When we talk about reducing greenhouse gas emissions, it's not just about what's generated directly from our own operations or activities (Scope 1) or the energy we purchase (Scope 2). There's a third, less visible category known as Scope 3 emissions, which encompasses indirect emissions along the entire value chain of an organisation. In this article, we'll explore what Scope 3 emissions are and look at some strategies to reduce them.
What Are Scope 3 Emissions?
Scope 3 emissions, as defined by the Greenhouse Gas Protocol, are indirect emissions associated with a company's activities, but occur from sources not owned or controlled by that company. Scope 3 emissions are often the largest and most challenging emissions category to address but also offer significant opportunities for reduction.
Common examples of Scope 3 Emissions:
- Business Travel: encompasses the greenhouse gas emissions generated as employees travel for work-related purposes (excluding commuting which is a separate category of scope 3 emissions). This category includes emissions from air travel, ground transportation, and even hotel stays.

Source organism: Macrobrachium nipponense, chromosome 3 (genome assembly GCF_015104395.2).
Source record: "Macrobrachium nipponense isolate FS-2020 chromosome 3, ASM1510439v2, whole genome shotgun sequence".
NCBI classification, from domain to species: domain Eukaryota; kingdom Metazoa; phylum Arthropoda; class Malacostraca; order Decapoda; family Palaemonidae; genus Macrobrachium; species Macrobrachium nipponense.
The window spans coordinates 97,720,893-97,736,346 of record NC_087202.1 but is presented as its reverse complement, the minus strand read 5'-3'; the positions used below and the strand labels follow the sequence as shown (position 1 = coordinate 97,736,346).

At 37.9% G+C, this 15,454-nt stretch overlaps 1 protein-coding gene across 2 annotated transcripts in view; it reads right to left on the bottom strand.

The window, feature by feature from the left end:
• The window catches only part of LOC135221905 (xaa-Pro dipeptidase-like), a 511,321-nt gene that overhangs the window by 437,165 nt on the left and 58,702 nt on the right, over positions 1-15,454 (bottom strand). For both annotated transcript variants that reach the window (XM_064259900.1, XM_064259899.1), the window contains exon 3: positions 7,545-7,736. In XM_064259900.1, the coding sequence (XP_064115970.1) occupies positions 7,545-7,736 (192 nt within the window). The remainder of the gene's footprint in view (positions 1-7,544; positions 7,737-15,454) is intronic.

- Purchased Goods and Services: represent a substantial source of Scope 3 emissions for many organisations. These emissions originate from the entire supply chain of products and services procured by the company, encompassing activities such as raw material extraction, manufacturing, transportation, and energy consumption by service providers.
- Upstream Transportation and Distribution: refers to the greenhouse gas emissions produced during the transportation of raw materials, components, and finished products within the supply chain of an organisation. These emissions occur before the goods or materials reach the organisation's direct control.
Refer to the Greenhouse Gas Protocol (linked above) for more details on the 15 categories of scope 3 emissions.